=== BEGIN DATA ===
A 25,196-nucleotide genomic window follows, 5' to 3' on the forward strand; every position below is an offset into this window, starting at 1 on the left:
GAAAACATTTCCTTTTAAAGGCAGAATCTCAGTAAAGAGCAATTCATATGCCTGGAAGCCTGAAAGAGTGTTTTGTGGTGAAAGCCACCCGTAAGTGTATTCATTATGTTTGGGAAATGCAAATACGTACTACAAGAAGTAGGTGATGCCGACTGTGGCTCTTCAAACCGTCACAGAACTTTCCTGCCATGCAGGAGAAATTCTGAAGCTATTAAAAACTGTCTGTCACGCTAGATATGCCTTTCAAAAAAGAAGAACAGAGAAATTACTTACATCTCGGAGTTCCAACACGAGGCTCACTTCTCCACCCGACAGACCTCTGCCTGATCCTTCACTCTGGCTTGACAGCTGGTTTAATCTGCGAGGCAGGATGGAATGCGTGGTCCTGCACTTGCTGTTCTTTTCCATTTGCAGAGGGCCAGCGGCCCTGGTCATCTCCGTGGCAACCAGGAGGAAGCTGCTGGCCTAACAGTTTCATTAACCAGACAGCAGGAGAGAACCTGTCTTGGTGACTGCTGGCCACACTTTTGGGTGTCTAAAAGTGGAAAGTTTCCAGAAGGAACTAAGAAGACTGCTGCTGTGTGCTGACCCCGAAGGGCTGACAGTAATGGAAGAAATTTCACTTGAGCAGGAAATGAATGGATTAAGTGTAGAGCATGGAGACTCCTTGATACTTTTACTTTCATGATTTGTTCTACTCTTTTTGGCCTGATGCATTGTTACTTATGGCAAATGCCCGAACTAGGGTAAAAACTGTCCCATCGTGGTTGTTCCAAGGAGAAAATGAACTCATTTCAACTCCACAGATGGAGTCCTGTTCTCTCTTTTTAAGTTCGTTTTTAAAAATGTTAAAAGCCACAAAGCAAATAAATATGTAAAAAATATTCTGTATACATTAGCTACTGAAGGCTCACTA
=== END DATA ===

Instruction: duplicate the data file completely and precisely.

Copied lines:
A 25,196-nucleotide genomic window follows, 5' to 3' on the forward strand; every position below is an offset into this window, starting at 1 on the left:
GAAAACATTTCCTTTTAAAGGCAGAATCTCAGTAAAGAGCAATTCATATGCCTGGAAGCCTGAAAGAGTGTTTTGTGGTGAAAGCCACCCGTAAGTGTATTCATTATGTTTGGGAAATGCAAATACGTACTACAAGAAGTAGGTGATGCCGACTGTGGCTCTTCAAACCGTCACAGAACTTTCCTGCCATGCAGGAGAAATTCTGAAGCTATTAAAAACTGTCTGTCACGCTAGATATGCCTTTCAAAAAAGAAGAACAGAGAAATTACTTACATCTCGGAGTTCCAACACGAGGCTCACTTCTCCACCCGACAGACCTCTGCCTGATCCTTCACTCTGGCTTGACAGCTGGTTTAATCTGCGAGGCAGGATGGAATGCGTGGTCCTGCACTTGCTGTTCTTTTCCATTTGCAGAGGGCCAGCGGCCCTGGTCATCTCCGTGGCAACCAGGAGGAAGCTGCTGGCCTAACAGTTTCATTAACCAGACAGCAGGAGAGAACCTGTCTTGGTGACTGCTGGCCACACTTTTGGGTGTCTAAAAGTGGAAAGTTTCCAGAAGGAACTAAGAAGACTGCTGCTGTGTGCTGACCCCGAAGGGCTGACAGTAATGGAAGAAATTTCACTTGAGCAGGAAATGAATGGATTAAGTGTAGAGCATGGAGACTCCTTGATACTTTTACTTTCATGATTTGTTCTACTCTTTTTGGCCTGATGCATTGTTACTTATGGCAAATGCCCGAACTAGGGTAAAAACTGTCCCATCGTGGTTGTTCCAAGGAGAAAATGAACTCATTTCAACTCCACAGATGGAGTCCTGTTCTCTCTTTTTAAGTTCGTTTTTAAAAATGTTAAAAGCCACAAAGCAAATAAATATGTAAAAAATATTCTGTATACATTAGCTACTGAAGGCTCACTA